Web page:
Vehicle Reviews

BMW 5 Series - Review of the Week

BMW's 5 Series is a full-sized executive car that in recent generations hasn't quite been able to achieve the required blend between luxury and driving involvement. This seventh-generation version claims a much better balance between these two extremes and adds in smarter looks, impressive media connectivity and a suite of electronic driving aids that can pitch it against its top 10 best executive cars competitors.

The main news on the engine front in this executive car concerns petrol power. There's a fresh 252bhp 2.0-litre four-cylinder unit in the 530i that's 7bhp up on the old 528i or alternatively, there's a 340bhp 540i variant which needs xDrive 4WD to control its prodigious 450Nm of torque. That's more grunt than older versions of the M5 super saloon used to have. BMW is of course planning another one of those for this model generation and this time round, this flagship variant will have over 600bhp. For more eco-minded folk, there's a 530e iPerformance Plug-in hybrid model that mates a four cylinder petrol engine with an electric motor to achieve a combined output of 252bhp. It can reach an all-electric top speed of 87mph.

Most 5 Series buyers though, will continue to want a diesel, probably the familiar 190bhp 2.0-litre four cylinder unit used in the 520d, which in a 5 Series must be mated to an 8-speed Steptronic auto gearbox. The alternative is the six cylinder 265bhp 530d which has 620Nm of pulling power. Both these variants are available with optional xDrive if you want it. For the first time, BMW xDrive can be combined with Integral Active Steering, as well as lowered sports suspension. As for handling, well a step forward was needed here with many commentators reckoning that the previous generation model was too comfort-orientated in its standard guises. With this executive car version, BMW's engineers reckon they've achieved a much better balance of performance and luxury thanks to reductions in weight, revised steering and new double-wishbone kinematics in the front axle.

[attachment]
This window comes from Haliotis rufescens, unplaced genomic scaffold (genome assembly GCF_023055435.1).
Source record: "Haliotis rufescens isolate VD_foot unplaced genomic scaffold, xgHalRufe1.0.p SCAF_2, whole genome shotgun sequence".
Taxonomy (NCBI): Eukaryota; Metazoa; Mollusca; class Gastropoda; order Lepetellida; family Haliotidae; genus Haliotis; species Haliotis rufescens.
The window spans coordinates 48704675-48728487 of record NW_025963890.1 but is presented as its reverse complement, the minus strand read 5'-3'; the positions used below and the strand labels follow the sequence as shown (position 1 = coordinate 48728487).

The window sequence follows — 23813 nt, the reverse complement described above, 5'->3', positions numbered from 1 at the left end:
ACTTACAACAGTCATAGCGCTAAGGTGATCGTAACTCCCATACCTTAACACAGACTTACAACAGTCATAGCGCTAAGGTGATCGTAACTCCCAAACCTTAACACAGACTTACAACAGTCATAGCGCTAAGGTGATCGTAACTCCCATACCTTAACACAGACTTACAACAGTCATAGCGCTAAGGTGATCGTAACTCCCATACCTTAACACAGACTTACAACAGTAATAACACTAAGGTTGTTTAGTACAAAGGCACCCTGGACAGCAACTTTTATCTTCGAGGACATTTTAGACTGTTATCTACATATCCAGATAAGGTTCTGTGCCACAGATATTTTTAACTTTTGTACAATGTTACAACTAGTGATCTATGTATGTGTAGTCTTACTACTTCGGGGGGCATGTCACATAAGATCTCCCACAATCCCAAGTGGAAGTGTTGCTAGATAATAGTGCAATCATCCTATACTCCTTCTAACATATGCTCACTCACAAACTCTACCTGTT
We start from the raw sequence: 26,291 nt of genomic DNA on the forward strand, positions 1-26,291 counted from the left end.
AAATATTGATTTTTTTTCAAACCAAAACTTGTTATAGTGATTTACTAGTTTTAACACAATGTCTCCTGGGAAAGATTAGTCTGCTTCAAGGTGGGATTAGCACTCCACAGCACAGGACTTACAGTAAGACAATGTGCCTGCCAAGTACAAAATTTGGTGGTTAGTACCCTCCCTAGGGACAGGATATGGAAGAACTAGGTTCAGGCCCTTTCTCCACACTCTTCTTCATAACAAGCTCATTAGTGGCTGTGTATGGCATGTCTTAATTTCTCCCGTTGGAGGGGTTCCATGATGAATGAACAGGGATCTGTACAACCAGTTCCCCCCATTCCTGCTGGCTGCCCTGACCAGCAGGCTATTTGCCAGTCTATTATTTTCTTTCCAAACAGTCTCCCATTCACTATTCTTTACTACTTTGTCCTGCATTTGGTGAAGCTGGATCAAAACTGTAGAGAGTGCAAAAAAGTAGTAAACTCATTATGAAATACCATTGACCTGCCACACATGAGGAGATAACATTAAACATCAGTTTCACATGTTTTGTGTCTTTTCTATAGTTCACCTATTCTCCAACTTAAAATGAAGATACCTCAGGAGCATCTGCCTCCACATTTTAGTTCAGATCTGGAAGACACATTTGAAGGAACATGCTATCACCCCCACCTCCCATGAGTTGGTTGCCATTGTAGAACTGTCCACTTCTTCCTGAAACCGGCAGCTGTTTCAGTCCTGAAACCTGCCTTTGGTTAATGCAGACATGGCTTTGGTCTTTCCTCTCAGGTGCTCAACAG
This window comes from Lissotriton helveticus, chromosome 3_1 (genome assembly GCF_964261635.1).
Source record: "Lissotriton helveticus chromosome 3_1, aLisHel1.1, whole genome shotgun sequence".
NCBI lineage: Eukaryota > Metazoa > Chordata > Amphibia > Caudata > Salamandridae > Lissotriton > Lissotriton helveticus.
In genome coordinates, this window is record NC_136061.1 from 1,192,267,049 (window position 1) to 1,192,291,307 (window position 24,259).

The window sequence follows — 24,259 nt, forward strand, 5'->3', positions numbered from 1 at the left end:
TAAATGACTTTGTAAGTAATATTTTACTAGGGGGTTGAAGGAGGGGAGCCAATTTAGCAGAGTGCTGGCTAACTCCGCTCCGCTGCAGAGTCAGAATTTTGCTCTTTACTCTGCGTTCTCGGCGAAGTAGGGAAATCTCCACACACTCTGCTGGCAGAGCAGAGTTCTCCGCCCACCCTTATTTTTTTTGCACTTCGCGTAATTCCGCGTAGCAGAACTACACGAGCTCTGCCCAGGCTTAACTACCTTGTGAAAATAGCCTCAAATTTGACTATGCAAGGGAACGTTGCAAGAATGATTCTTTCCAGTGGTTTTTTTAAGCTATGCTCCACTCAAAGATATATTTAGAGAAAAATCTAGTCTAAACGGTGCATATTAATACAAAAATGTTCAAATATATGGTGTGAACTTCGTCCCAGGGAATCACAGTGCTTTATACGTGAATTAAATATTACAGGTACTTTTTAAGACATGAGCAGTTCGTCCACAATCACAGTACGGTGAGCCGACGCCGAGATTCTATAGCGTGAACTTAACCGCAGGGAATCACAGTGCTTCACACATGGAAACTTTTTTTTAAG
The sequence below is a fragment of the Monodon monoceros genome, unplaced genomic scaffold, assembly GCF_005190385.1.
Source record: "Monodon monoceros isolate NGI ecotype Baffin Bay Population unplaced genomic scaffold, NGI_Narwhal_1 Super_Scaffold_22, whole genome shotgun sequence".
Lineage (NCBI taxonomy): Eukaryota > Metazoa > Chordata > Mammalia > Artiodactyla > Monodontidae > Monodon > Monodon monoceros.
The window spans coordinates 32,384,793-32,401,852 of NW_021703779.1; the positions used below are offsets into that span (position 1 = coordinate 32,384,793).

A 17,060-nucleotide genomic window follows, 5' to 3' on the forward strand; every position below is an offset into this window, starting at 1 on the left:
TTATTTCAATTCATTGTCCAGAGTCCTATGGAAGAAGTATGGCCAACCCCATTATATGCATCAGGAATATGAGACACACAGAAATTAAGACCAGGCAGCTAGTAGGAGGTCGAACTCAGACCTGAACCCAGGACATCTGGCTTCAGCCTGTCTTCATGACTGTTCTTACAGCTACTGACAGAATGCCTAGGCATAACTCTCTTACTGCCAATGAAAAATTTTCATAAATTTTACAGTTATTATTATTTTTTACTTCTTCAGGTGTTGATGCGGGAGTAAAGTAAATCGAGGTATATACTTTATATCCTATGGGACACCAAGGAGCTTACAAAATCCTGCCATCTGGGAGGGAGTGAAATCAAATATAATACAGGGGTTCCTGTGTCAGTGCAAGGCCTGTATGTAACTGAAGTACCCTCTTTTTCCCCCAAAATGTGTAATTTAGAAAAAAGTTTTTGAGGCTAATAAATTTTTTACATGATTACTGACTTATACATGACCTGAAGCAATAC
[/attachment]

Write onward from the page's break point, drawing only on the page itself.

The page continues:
BMW 5 Series - Review of the Week

As before with the 5 Series executive car, buyers get a choice of saloon and 'Touring' estate body styles, both of which offer exterior dimensions that are only slightly larger than those of the previous model. At the front, twin circular LED headlights flank the familiar BMW kidney grille. From the side, the passenger cell is clearly set back and a flowing roofline plus a short front overhang aim to underscore the car's sporting appearance. Underneath the skin, the same lightweight aluminium-rich 'CLAR' structure that was pioneered in the larger 7 Series model is much in evidence.

Inside, as you might expect, much is borrowed from the latest generation 7 Series, including the optional gesture control system that works as part of the lowered instrument panel and freestanding display. There's more cabin space too, with more elbow and shoulder room, plus extra headroom in the rear and a larger 530-litre boot in the saloon that has a wider opening, all good stuff for an executive car. Professional Navigation, telephone, entertainment features and vehicle functions can be visualised on the standard high-resolution 10.25-inch screen and controlled not just in the usual manner using the iDrive Controller, but also by means of gestures, voice commands or simply touching the buttons on the touch-sensitive display. There is room for up to three adults on the rear seats, which are also designed to allow room for up to three child seats.

Despite its enormous success over five decades and now seven different generations, BMW's 5 Series remains an executive car that's often underestimated. That's a little unfair for if properly specified, it can not only be the most efficient car in its class but also the best one to drive, a combination that takes some beating. Bear in mind also that to claim a place in the top ten executive car league table, it's not only got to manage that but also cover off the build integrity you'd expect in an Audi and the gadgetry and ride quality you'd want from a Mercedes-Benz. An enormous task.

But not an impossible one, as this seventh generation 5 Series executive car proves. True, it's a pity that to really create 'the ultimate driving machine', you've to spend so much on the options list. But even in standard guise, this is a hugely accomplished car, if one requiring familiarity and plenty of mileage over varying roads before its true qualities really begin to shine through. As before, it's quiet and roomy and now it's smarter, cleaner and even better on the balance sheet. A benchmark business BMW then. Just as the 5 Series executive car has always been.

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